UPDATE 1:26 p.m. ET – Limbaugh responded Friday to President Obama’s claim that he is responsible for Washington gridlock.

“He has got to blame someone,” Limbaugh said:

“Nobody’s listening to Obama anymore,” he continued. “He’s going back to the ‘Greatest Hits.’”

President Obama Claims Congress More Worried About Rush Limbaugh Than Doing Its Job Well

Rush Limbaugh and President Barack Obama.

President Barack Obama in an interview Friday with CNN’s Chris Cuomo blamed Washington gridlock on conservative radio host Rush Limbaugh.

The president added that most Congressional Republicans are against the idea of defunding the Affordable Care Act, but, again, they’re too afraid to say so because of Limbaugh.

“Congress doesn’t have a whole lot of core responsibilities,” the president said. “One core responsibility is passing a budget, which they have not done yet. The other core responsibility that they’ve got is to pay the bills that they’ve already accrued.”

Once Congress takes care of its core responsibilities, he continued, it can take on bigger “structural changes.”

“How much of the lack of action in Washington do you put on yourself in terms of blame?” the CNN reporter asked.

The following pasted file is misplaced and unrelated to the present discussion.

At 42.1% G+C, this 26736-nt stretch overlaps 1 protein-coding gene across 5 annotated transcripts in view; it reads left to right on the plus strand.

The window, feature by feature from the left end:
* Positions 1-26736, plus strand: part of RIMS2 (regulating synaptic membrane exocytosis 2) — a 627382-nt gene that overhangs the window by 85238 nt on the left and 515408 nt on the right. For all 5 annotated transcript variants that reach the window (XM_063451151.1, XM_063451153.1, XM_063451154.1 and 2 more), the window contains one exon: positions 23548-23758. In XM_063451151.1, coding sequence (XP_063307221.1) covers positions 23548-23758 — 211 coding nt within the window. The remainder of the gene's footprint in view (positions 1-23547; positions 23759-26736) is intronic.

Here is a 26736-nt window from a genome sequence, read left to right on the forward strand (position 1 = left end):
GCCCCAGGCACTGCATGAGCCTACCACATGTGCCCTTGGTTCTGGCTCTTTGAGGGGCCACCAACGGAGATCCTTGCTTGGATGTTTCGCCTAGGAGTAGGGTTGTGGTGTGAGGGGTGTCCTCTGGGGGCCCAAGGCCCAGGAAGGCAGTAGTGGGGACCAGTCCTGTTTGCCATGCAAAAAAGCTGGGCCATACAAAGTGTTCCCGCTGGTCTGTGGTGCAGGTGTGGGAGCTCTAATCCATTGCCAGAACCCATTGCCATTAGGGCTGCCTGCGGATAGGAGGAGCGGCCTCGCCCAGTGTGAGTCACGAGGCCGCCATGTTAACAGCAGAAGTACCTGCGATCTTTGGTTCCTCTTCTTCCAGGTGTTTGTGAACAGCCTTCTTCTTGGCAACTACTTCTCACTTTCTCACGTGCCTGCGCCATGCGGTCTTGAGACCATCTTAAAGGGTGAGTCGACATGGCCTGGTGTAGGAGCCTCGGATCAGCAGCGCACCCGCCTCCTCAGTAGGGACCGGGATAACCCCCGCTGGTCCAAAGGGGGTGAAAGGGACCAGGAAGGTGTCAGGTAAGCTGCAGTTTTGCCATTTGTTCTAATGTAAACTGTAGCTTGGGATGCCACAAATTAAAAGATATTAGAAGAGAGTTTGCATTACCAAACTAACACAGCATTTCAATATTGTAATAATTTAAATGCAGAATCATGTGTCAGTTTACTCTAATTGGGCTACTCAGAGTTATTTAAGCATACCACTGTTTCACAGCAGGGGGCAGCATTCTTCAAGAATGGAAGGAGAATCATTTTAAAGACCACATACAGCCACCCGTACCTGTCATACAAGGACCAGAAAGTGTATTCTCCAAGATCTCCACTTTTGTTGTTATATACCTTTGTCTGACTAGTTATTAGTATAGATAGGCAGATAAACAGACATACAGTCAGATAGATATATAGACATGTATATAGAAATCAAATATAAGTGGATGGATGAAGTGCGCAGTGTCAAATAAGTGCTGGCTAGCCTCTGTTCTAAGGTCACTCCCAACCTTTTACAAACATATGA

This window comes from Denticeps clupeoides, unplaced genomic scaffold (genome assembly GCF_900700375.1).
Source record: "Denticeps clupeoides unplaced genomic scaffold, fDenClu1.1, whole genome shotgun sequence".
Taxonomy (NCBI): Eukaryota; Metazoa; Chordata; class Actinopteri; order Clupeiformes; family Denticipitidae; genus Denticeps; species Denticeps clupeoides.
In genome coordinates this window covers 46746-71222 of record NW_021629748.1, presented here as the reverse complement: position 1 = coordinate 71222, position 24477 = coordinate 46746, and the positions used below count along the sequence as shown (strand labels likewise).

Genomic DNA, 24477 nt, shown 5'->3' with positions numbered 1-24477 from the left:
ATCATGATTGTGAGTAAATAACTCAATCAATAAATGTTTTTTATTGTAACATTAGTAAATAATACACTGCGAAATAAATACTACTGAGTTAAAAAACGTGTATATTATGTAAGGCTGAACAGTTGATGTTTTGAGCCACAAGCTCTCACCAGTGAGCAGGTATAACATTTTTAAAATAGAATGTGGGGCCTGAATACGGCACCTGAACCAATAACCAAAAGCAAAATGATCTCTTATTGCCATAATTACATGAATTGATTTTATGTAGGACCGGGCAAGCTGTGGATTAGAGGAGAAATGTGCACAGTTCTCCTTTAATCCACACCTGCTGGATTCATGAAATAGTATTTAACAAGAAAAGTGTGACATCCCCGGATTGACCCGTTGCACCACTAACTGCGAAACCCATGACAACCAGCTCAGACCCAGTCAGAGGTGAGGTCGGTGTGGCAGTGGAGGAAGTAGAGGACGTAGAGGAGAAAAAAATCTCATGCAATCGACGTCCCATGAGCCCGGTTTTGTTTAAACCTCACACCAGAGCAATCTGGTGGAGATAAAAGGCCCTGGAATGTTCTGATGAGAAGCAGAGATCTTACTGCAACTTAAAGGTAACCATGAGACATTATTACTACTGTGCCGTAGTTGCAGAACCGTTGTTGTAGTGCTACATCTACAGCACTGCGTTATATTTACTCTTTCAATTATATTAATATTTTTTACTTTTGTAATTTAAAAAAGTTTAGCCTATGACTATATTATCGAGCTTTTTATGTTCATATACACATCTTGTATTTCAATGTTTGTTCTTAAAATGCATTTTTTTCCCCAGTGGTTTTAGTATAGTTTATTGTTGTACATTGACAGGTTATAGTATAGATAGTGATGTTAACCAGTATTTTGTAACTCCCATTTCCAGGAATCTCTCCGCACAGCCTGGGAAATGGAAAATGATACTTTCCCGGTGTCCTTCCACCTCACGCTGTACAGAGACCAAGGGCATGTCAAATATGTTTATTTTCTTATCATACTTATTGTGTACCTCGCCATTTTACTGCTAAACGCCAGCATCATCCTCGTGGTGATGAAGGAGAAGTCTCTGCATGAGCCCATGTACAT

“Ultimately the buck stops with me,” Obama replied. “I get frustrated, and I’ve said before and I continue to say I’m willing to do whatever it takes to get Congress — and Republicans in Congress in particular — to think less about politics and party and think more about what’s good for the country.”

He continued, explaining how proposals to defund Obamacare are bad for America.

“I’ve made this argument to my Republican friends privately, and, by the way, sometimes they say to me privately, ‘I agree with you, but I’m worried about a primary from, you know, somebody in the tea party back in my district’ or, ‘I’m worried about what Rush Limbaugh is going to say about me on radio,’” he said.

It’s worth noting this isn’t the first time President Obama has blamed Washington inaction on Limbaugh.

“I genuinely believe there are Republicans out there who would like to work with us but they’re fearful of their base and they’re concerned about what Rush Limbaugh might say about them,” the president said in 2012.

“And as a consequence we get the kind of gridlock that makes people cynical about government,” he added.

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(H/T: Mediaite).